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Friday, December 15, 2017

The IRS Is Using Data Analytics on Form 990: What This Means for You


Nonprofits have been under a new sort of scrutiny lately, as the IRS has begun using data analytics to determine which organizations they should audit each year. The data reveals which nonprofits are more likely to be noncompliant with government regulations, and the IRS is capitalizing on that information by performing more targeted audits than in years past.

The Rise of Big Data

While nonprofits have always been required to make their tax returns available for public inspection, sharing information with the public has become easier than ever before. As filing requirements have changed, more and more nonprofits have begun e-filing their tax returns, making it much less difficult for them to update their public records. Having more current entity information is extremely helpful for charitable givers, and e-filing returns is often the easier option for charitable organizations and their accountants. 

However, e-filing also enables the chronically short-staffed IRS to scrutinize the returns more closely and   discover more about the filing entities than they could before. Their new strategy involves running reports on electronic data provided by charitable organizations to select entities for audit, rather than conducting random samplings, as in the past. This approach should reduce audits that produce no substantive changes, which means that charities have the opportunity to reduce their own audit risk through proactive compliance.

Raising Red Flags

Form 990 requires an organization’s leaders to answer question after question about their operations, programs, board members, funding sources, policies and procedures, along with many other topics. The IRS data mining queries can look at the responses to these questions and estimate which entities may be operating in a way that is inconsistent with nonprofit regulations.

The IRS has best practices for how nonprofits should adhere to governmental guidelines. If any of the answers on a tax return hint that the nonprofit is not following these best practices, the return is more likely to be flagged for examination. Returns with multiple flags will be selected for audit.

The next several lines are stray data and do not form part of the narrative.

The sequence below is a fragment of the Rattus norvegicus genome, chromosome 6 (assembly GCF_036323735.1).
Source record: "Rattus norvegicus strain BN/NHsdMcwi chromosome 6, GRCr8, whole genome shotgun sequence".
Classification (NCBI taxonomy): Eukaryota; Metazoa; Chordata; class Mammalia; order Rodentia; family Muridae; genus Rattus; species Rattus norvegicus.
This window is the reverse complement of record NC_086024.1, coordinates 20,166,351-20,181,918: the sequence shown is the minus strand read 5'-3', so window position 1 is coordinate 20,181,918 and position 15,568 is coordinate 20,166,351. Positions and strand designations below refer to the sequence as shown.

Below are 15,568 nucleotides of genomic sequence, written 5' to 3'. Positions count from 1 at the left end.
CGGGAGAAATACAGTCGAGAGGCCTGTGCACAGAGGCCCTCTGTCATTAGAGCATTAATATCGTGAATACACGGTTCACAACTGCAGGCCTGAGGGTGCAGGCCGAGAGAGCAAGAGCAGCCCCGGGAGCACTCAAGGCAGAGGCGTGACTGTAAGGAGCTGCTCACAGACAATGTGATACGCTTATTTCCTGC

Government regulations can be very specific, and even a small deviation from the requirements could cause an entity to lose its 501(c) status. For instance, if a nonprofit shows negative restricted net assets on its Form 990 balance sheet, the organization may be dipping into its restricted funds to cover ongoing operations, in violation of Uniform Prudent Management of Institutional Funds Act (UPMIFA) requirements and the board’s fiduciary responsibilities. Even if the IRS doesn’t find any problems with the originally flagged items, they may question any other items presented on the return selected for audit. 

What You Can Do

Reviewing the details of your tax return with a tax professional will help you identify potential red flags and make the changes needed to bring your organization into alignment with IRS best practices. Not only will this decrease your chances of being audited, it will also help your organization improve its overall business practices.

We also recommend that nonprofits commission a tax compliance review every five years or so, to uncover reporting inconsistencies. This involves a deeper look at your Form 990 reporting than would typically be involved in annual tax preparation, and is designed to enhance and improve your public reporting. Even if your tax reporting is up to IRS standards, this detailed review can reveal other issues that may impact your nonprofit status. Something as simple as your board of directors failing to file board minutes as required can mean losing your 501(c) status, for example. By being proactive, you’ll mitigate these risks and help keep your organization strong.

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